The Top 3 Things You’ve Got to Address Before the Year Is Over

Perhaps you want to lose weight (along with 160 million other Americans[1]) and that’s your top goal for 2016.  

You may have assumed that you’ve been unsuccessful so far because your goal last year to eat in a healthier manner or get to the gym more often didn’t stick much longer than January 5th.

After all, studies show that only 8% of people achieve their New Year’s Resolutions[2]!

Where are we going wrong?

A recent article in The Huffington Post[3] narrows it down to three culprits: the lack of a goal, a game plan and a support network.

I’d venture to add to that top three with a fourth: not truly feeling the goals we set are top priority, and this goes for the entire year, not just when we’re trying to right our wrongs and start off on a new foot.

We want to lose weight, but we feel it’s too hard. We’d love to get to the gym but there’s just not enough time. And the idea to shop at the farmer’s market and cook at home a regular basis also sounds great, but there’s just no way.

Yet somehow, we find time to watch TV five hours per day[4], spend an average $1,200 on fast food[5] and a collective $2 billion[6] on weight loss drugs, programs, surgeries and fake foods that simply lead nowhere but to getting even fatter.

How about if we take a step back and tune into something greater? Like our own mind, body and spirit?


It doesn’t take being a nutrition expert or doctor to parse apart the funky information we’re plastered with day in and day out, and then to prioritize. Self-educating on the basics of nutrition, such as what healthy fats are, how to source ethical, local proteins and balance out our carbs mostly with fresh veggies, and perhaps some starchier ones when needed for long bouts of exercise is a good beginning.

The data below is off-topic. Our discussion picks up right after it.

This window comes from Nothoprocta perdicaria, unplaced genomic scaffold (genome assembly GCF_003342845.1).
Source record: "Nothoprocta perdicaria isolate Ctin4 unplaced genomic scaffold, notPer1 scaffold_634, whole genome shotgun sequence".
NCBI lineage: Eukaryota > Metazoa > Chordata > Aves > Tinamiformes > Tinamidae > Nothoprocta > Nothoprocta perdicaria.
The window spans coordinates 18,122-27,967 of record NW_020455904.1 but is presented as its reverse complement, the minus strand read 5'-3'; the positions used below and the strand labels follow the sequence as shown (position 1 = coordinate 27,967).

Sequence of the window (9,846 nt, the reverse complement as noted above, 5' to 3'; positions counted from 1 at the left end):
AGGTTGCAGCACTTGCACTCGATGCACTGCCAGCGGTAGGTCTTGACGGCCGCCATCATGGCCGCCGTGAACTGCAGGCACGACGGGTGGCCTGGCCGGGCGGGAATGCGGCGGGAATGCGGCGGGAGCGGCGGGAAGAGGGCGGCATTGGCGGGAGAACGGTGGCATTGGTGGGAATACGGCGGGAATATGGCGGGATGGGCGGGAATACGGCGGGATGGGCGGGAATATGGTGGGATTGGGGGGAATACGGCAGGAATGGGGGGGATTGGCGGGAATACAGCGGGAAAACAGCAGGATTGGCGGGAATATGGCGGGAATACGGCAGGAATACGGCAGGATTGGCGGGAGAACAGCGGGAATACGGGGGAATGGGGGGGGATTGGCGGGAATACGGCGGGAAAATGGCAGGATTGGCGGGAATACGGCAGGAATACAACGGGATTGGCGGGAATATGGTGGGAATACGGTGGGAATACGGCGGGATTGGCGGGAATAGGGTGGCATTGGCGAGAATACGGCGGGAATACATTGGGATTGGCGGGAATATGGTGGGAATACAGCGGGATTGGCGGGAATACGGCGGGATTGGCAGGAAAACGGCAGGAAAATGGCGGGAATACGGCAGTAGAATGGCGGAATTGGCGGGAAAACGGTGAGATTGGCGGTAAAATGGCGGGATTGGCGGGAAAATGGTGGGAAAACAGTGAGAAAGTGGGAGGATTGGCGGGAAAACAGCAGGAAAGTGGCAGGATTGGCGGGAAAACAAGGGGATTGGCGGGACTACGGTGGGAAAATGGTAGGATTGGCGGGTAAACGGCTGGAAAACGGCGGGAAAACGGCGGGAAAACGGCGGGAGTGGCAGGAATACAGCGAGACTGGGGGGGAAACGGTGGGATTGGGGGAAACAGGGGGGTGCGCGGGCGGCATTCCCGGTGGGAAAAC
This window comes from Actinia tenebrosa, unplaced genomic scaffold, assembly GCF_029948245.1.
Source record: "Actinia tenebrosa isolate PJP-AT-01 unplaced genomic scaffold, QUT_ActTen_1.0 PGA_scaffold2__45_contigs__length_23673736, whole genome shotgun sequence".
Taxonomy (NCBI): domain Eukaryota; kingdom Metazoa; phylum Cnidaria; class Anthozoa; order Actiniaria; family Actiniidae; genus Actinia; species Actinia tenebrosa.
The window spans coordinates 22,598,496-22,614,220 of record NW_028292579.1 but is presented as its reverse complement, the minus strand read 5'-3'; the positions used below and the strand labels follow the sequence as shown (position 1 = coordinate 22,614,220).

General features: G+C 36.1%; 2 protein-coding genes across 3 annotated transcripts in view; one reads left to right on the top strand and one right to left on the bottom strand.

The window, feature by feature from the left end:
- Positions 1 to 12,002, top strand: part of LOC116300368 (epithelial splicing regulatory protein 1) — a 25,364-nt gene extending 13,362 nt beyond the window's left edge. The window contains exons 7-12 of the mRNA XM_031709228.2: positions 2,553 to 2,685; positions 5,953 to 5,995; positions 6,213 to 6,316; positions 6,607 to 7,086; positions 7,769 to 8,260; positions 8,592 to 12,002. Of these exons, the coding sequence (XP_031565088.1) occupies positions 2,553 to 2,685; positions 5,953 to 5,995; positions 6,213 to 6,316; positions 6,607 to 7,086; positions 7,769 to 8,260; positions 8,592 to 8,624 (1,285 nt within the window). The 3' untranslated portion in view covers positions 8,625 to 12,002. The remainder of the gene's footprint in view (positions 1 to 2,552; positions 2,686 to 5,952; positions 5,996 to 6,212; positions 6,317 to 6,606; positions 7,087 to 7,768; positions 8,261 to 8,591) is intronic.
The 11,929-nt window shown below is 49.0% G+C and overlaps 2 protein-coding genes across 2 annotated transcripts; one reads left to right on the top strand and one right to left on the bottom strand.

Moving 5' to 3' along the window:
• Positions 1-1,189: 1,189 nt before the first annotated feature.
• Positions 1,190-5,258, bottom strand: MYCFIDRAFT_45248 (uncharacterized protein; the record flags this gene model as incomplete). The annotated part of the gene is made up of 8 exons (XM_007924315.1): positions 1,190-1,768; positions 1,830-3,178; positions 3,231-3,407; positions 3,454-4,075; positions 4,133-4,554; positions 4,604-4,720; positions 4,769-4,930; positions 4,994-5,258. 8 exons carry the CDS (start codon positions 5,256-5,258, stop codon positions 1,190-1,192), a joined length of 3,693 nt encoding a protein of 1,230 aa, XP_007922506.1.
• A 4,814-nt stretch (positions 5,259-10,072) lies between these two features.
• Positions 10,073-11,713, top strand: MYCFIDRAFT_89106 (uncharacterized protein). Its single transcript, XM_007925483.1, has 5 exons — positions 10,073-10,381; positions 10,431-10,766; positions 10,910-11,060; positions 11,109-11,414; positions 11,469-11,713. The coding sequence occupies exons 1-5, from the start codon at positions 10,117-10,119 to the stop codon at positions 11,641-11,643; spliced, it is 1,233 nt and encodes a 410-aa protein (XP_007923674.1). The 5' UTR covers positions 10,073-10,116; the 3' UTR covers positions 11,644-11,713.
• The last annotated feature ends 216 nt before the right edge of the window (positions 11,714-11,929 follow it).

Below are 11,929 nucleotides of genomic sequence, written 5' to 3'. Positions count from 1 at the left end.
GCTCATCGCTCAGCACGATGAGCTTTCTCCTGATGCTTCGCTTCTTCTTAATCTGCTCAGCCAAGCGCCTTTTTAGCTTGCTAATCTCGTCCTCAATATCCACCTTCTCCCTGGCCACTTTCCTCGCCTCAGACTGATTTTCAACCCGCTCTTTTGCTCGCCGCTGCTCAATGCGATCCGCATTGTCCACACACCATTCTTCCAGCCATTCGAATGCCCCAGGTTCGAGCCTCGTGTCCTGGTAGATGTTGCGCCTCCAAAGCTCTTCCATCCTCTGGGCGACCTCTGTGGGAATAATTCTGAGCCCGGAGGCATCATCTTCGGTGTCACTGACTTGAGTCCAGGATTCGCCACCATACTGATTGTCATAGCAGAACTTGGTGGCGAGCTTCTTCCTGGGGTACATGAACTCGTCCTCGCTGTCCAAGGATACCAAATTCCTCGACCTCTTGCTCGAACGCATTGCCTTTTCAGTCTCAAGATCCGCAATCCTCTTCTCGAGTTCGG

Once we have a good plan in place, we can then get to the fun stuff: testing out how each of the different foods we decide to try make us feel. Forget about whether or not someone knows what happens when gluten is consumed; how about realizing that when you eat a piece of bread you feel sleepy and bloated, yet when you skip the sandwich and have chicken on a salad instead of slapped between the yeasty stuff, you feel great?   Your body will give you all the answers, if you give it the chance.


Last but not least, consider your spirit. If you’re really honest with yourself, have you been skipping the Zumba classes your friends go to because you really don’t like them and your heart is leading you to the local mountains to hike more often? If so, that’s your calling. Don’t forget that exercise should be fun and playful… not punitive.

If you keep your own mind, body and spirit at the top of the totem pole these last few days of 2015, you’ll allow yourself that precious time to tune in and make a realistic plan for the coming New Year that is realistic, optimistic and thoughtful all at the same time.

[1] “The Whole World Is Getting Fatter, New Survey Finds – NBC News.” NBC News. N.p., n.d. Web. 29 Dec. 2015

[2] “Only 8% of People Achieve Their New Year’s Resolutions.” Forbes. Forbes Magazine, n.d. Web. 29 Dec. 2015

[3] May, Danette. “3 Reasons Resolutions Fail and How to Beat the Odds.” The Huffington Post., n.d. Web. 29 Dec. 201

[4] “Average American Watches 5 Hours of TV per Day.” NY Daily News. N.p., n.d. Web. 29 Dec. 2015

[5] Reporter, Daily Mail. “Average American Spends $1,200 a Year on Fast Food – That’s Burgers and Fried Chicken Twice EVERY Week.” Mail Online. Associated Newspapers, 01 May 2014. Web. 29 Dec. 2015

[6] “Office of Dietary Supplements – Dietary Supplements for Weight Loss.” Dietary Supplements for Weight Loss — Health Professional Fact Sheet. National Institutes of Health, n.d. Web. 29 Dec. 2015